Leggings designed by Yves Behár that use AI to correct walking patterns

Neural Sleeve is an AI-based leg sleeve that helps correct muscle movement in people with limited mobility.

California-based Cionic and Yves Behár’s Fuseproject studios collaborated to create this unusual wearable device using a technology called functional electrical stimulation (FES). The project’s goal is to make FES scalable and more accessible through clever design and innovative technical solutions. The sleeve’s goal is to help people with disabilities due to multiple sclerosis, cerebral palsy, stroke or spinal cord injury. “Think of it as a way to remotely control your own legs,” commented Behár. “The role of the algorithm and the role of the electrodes is to provide the correct sequence. When the brain relearns and regains the knowledge of how to fire these muscles, there is no need for a sleeve.”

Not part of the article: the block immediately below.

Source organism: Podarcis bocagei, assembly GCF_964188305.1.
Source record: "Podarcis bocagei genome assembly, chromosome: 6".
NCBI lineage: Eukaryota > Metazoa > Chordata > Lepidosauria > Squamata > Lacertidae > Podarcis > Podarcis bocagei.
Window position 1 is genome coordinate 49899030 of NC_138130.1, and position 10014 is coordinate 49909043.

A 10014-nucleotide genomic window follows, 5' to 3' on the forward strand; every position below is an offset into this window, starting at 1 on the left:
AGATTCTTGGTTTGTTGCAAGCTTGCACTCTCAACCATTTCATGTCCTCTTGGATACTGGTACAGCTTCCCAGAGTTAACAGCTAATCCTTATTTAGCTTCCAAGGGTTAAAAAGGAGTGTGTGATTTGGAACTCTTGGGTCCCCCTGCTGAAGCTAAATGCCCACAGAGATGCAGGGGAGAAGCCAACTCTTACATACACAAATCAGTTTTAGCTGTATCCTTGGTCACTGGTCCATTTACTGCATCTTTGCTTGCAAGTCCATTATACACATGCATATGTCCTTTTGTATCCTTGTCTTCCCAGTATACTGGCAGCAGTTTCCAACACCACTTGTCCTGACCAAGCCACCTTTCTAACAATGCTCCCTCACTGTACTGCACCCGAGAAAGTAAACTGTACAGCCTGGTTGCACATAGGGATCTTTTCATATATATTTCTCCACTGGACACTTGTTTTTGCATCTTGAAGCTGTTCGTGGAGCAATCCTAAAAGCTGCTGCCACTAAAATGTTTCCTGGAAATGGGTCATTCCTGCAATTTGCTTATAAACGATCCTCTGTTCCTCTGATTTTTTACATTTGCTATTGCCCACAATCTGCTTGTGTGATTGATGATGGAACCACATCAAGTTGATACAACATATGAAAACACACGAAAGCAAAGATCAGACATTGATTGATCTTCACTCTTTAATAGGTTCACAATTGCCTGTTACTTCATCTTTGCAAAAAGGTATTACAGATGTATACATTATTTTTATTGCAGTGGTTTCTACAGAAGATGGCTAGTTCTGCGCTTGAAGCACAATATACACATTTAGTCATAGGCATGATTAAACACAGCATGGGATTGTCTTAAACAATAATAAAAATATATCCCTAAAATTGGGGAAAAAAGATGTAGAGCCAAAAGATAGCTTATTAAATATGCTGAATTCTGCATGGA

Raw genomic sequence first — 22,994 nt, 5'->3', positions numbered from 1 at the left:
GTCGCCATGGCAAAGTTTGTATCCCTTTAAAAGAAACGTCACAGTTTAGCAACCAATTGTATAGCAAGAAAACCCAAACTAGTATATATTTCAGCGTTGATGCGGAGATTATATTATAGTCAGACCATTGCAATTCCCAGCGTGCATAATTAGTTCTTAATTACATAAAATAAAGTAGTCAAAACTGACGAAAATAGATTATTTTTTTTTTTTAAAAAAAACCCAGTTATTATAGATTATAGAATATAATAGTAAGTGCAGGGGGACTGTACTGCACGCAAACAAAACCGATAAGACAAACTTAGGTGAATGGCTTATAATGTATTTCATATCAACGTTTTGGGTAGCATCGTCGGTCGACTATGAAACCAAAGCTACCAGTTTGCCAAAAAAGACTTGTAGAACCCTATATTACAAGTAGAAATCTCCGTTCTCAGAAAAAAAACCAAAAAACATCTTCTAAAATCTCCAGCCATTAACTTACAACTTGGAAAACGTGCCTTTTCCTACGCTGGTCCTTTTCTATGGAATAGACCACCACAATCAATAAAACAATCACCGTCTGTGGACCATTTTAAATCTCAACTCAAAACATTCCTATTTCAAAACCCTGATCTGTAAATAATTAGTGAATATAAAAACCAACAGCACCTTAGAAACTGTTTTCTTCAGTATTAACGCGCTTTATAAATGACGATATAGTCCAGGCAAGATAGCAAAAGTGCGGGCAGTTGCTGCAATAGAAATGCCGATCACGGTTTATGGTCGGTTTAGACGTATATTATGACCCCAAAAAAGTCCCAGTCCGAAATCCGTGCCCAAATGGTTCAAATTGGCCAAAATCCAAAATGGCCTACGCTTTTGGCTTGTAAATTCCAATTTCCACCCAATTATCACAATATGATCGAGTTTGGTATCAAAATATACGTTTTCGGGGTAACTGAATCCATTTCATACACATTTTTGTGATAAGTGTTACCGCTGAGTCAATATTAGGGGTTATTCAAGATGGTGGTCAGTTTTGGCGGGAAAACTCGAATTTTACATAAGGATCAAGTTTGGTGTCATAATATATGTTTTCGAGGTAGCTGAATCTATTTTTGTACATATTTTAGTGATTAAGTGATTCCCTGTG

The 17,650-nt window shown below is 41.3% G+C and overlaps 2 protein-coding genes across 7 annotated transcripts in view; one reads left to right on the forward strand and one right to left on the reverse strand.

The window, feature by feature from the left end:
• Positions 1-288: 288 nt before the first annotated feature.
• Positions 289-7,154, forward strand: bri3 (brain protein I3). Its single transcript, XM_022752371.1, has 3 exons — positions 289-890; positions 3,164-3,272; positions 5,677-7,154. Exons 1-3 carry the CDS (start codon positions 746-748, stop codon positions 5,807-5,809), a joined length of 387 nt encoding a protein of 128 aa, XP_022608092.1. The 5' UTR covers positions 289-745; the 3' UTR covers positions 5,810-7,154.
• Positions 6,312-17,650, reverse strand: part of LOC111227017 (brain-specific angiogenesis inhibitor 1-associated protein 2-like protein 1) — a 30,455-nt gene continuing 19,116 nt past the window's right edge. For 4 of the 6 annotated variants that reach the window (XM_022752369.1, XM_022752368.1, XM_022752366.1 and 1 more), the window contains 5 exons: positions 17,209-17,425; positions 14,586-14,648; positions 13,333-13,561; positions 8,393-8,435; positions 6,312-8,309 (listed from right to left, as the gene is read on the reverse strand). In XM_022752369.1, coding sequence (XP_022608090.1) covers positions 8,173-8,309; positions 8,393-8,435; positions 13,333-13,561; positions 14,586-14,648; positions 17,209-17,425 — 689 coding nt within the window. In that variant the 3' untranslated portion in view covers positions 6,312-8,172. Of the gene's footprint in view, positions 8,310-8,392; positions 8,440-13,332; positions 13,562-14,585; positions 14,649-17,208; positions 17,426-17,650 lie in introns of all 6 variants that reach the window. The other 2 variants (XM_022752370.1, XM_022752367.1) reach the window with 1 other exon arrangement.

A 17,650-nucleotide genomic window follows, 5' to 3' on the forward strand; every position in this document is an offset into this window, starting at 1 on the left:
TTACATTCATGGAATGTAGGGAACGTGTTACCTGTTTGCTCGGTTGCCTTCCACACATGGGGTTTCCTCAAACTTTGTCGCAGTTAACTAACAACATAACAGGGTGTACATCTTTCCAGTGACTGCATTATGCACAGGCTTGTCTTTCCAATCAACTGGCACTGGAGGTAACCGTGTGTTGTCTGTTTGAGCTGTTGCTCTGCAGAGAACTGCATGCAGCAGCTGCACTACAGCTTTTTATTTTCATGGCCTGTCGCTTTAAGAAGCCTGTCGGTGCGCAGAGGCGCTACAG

The Neural Sleeve contains a fabric component that users can quickly wrap around their legs to properly position the electrodes over the leg muscles. A central processing unit placed in the thigh pocket details the user’s gait information and triggers electrodes to correct and stimulate appropriate muscle activation patterns. Users can partially control the process through a smartphone app that pairs directly with the sleeve’s computer via Bluetooth.

According to Cionic, the technique has shown promising results and can be applied to other muscle chains in the body. “With more than 35 million Americans living with mobility impairments, the need for customizable full-spectrum solutions is growing — especially as the population ages,” the company said.

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